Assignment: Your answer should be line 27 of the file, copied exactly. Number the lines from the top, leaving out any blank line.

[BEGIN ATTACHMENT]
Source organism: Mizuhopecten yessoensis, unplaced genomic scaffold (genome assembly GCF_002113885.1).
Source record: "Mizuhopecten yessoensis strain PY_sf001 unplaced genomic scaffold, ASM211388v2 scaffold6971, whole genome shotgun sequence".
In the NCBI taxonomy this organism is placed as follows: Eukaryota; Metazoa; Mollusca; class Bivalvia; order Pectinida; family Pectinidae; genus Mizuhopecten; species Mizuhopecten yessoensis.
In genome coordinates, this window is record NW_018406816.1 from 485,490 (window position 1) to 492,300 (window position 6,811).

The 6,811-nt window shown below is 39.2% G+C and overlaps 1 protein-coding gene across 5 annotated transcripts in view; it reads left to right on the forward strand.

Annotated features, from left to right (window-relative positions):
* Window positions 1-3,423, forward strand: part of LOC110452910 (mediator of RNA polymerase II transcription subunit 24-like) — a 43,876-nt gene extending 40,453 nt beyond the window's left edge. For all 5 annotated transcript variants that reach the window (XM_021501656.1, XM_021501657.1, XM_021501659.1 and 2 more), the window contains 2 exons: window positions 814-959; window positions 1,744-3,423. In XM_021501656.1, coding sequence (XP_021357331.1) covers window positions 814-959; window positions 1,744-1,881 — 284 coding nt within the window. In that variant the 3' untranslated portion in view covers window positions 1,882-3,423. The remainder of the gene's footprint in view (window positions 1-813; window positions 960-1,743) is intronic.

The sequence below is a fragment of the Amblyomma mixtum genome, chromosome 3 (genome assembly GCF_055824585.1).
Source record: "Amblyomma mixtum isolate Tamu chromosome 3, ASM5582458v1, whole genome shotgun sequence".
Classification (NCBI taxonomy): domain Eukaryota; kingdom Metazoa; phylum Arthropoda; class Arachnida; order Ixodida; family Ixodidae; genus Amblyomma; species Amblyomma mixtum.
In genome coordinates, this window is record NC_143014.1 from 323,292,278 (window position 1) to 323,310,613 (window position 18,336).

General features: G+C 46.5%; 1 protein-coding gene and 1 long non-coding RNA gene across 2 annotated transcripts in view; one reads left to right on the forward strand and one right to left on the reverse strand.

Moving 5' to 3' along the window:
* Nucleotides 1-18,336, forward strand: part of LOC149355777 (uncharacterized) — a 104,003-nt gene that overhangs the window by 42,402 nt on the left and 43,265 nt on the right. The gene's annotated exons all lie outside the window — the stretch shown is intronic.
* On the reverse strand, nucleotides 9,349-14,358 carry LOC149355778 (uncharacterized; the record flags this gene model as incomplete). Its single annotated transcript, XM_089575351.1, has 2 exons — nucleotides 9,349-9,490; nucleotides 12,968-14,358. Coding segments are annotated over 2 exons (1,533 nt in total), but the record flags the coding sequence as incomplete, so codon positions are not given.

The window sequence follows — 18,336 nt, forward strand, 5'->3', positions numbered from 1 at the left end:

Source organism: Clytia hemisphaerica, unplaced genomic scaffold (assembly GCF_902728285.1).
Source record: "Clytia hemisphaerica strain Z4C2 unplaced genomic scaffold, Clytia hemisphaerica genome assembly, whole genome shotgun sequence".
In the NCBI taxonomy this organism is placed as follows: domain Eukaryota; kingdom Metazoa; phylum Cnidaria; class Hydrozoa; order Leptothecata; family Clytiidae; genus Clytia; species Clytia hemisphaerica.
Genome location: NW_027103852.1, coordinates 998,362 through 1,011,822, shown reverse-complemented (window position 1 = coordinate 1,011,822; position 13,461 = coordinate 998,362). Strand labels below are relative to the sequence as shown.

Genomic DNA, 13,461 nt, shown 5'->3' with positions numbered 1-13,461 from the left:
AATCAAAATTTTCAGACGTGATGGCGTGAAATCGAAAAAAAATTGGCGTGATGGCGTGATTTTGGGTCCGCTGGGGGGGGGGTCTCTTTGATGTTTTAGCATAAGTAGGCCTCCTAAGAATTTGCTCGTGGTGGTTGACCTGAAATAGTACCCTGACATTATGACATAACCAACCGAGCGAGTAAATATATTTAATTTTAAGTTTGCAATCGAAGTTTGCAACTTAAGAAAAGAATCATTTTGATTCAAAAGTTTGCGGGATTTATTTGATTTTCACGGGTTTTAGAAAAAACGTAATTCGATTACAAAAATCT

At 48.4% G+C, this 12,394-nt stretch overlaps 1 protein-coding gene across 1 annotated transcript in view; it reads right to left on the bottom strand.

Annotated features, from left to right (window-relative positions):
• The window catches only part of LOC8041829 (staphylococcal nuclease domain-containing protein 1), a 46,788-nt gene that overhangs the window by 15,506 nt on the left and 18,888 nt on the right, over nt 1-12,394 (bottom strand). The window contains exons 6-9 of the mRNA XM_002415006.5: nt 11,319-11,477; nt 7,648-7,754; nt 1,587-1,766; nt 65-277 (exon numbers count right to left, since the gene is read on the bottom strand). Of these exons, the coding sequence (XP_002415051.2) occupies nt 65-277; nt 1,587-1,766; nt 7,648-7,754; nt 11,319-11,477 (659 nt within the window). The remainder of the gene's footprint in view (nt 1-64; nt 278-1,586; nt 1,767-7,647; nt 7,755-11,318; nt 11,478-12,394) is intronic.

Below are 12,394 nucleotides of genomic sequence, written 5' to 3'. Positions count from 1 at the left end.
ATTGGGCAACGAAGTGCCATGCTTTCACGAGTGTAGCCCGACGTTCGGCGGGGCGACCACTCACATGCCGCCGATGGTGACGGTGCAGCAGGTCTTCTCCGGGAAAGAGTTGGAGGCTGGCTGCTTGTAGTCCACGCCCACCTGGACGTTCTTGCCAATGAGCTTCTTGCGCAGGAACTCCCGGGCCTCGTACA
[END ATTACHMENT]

ATTGGGCAACGAAGTGCCATGCTTTCACGAGTGTAGCCCGACGTTCGGCGGGGCGACCACTCACATGCCGCCGATGGTGACGGTGCAGCAGGTCTTCTCCGGGAAAGAGTTGGAGGCTGGCTGCTTGTAGTCCACGCCCACCTGGACGTTCTTGCCAATGAGCTTCTTGCGCAGGAACTCCCGGGCCTCGTACA